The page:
Friday, April 17, 2015

only a masters of evil, darth

I am, as I think I've said before, not a betting man. I'm too mean, for one thing, and secondly I'm just too damn lazy to put in the legwork and do the amount of research necessary for my selections to be anything more than hopelessly blind stabs in the dark.

So even if you'd asked me for Masters tips when it would have been useful, I doubt whether I could have given you many useful ones. I mean, I think if you'd said - I'm thinking of having a punt on Jordan Spieth, what do you think? - I'd have probably nodded and said, yes, that's a pretty good pick. And so it proved - it also proved, as it happens, that my pre-tournament idea of just going straight to the PGA Tour money list and picking someone from the top five there wasn't such a crazy idea after all.
I mean, it's not exactly a ringing endorsement of either the idea generally or Spieth specifically, but you can't deny I did mention his name. Twice. Anyway, that set me to thinking - how much would just following the form book help you decide who to bet on at the Masters? The answer is: quite a bit actually.

The PGA tour has recently re-jigged its season to do away with the Fall Series and have the season start as soon as the previous season ends, i.e. after the FedEx Cup play-offs. For the purposes of this analysis I'm going to ignore this and deem each "season" to start on January 1st. A typical PGA tour season from 1970 (my arbitrary starting point) features 40-50 events (it varies slightly from year to year) of which typically 12-14 happen before the Masters, which is generally scheduled to finish on the second Sunday in April.

So my childishly simple theory says: look at the dozen or so PGA Tour tournament winners so far this year (fewer if anyone's won multiple tournaments), by all means apply a bit of further selection if you want, and then pick one of them. In the 46 Masters tournaments since 1970, the winner was someone who'd already won on tour that year on no fewer than 18 occasions (or 39.13% of the time), as follows:
  • Jordan Spieth in 2015
  • Bubba Watson in 2014
  • Phil Mickelson in 2006
  • Tiger Woods in 2005
  • Phil Mickelson in 2004
  • Mike Weir in 2003
  • Tiger Woods in 2002
  • Tiger Woods in 2001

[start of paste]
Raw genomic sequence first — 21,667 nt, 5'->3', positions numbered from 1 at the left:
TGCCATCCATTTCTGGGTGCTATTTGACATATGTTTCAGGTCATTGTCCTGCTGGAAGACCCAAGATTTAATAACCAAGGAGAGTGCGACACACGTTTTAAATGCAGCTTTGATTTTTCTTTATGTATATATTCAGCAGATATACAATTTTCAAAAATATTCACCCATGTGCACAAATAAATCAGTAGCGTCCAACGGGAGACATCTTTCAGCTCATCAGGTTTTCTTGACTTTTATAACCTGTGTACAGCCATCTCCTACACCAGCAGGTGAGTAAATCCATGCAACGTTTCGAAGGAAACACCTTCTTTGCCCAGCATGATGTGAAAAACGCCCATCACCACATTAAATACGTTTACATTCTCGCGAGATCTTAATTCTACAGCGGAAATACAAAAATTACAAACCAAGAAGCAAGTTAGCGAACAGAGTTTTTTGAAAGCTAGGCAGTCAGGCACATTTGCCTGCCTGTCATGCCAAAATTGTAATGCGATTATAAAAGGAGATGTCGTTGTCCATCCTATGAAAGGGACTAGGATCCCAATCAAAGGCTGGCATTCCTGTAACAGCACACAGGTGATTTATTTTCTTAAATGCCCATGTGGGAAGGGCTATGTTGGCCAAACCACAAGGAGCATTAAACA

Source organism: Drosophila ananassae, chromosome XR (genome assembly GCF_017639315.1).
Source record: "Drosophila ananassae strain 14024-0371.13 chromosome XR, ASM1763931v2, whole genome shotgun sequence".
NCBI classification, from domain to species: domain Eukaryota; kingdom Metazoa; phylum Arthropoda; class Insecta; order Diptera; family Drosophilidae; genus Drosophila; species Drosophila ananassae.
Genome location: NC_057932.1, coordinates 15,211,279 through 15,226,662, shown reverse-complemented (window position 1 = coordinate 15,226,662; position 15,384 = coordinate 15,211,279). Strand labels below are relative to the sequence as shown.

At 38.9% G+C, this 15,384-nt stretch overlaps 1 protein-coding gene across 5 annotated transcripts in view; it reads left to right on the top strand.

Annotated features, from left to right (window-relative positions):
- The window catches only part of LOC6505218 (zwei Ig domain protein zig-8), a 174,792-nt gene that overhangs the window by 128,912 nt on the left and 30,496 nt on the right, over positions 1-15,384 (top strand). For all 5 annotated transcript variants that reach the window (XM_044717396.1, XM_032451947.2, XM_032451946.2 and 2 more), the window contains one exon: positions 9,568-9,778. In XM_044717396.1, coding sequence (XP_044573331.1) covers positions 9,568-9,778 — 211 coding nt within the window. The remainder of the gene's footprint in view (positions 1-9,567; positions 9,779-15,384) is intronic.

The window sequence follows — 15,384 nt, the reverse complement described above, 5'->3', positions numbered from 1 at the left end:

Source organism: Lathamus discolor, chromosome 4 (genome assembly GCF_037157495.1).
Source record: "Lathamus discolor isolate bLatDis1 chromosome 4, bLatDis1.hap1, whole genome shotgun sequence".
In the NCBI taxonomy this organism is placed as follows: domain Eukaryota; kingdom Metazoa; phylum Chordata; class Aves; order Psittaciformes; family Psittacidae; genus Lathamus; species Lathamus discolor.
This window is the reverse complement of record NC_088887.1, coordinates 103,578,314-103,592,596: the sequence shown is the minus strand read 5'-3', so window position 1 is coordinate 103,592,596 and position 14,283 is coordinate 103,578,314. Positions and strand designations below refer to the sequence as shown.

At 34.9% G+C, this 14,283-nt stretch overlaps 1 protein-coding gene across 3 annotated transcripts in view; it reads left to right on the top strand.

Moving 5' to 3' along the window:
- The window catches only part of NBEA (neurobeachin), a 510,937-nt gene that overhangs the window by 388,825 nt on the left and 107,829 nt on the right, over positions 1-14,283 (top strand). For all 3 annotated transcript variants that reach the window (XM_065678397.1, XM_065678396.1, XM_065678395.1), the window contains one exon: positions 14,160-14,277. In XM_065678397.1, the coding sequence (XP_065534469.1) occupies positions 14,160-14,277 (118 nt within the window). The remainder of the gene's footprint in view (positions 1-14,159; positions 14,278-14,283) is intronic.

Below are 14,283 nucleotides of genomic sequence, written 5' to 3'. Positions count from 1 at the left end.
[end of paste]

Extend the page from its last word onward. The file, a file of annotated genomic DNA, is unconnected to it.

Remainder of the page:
• Tiger Woods in 1997
  • Fred Couples in 1992
  • Ian Woosnam in 1991
  • Sandy Lyle in 1988
  • Craig Stadler in 1982
  • Fuzzy Zoeller in 1979
  • Tom Watson in 1977
  • Jack Nicklaus in 1975
  • Jack Nicklaus in 1972
  • Billy Casper in 1970
Now of course you might say, well, OK then, let's flip that around and say you'd actually be better served by a strategy of ruling out anyone who'd already won, since 28 of the 46 winners were people who hadn't yet won on tour that year. To which I'd say, yeah, well, good luck with that, losers.

Note that my two picks, Jimmy Walker and Henrik Stenson, finished tied for 19th and tied for 38th respectively.
Stenson's sore knee would have been caused by this irate club-snapping incident at the 13th during Friday's second round. I'm a big fan of Stenson, partly because he seems to be a wryly humorous interviewee when he's in a good mood, but also for the occasional flashes of equipment-abusing temper on course, something all too painfully familiar to me. Here's a couple more Stenson moments, one from the US Open in 2011 where he eventually finished in a tie for 23rd, and one from the BMW Championship in 2013, the third tournament of the four-tournament FedEx Cup series which Stenson went on to win and be showered with unimaginable riches for. Imagine how annoyed he'd get if he was playing badly! Stenson also features (twice!) in this compilation of the top 5 club-throwing incidents. I think the one at number 4 is my favourite - the casual toss of the club over the shoulder into the lake, not even looking where it's gone - textbook stuff.

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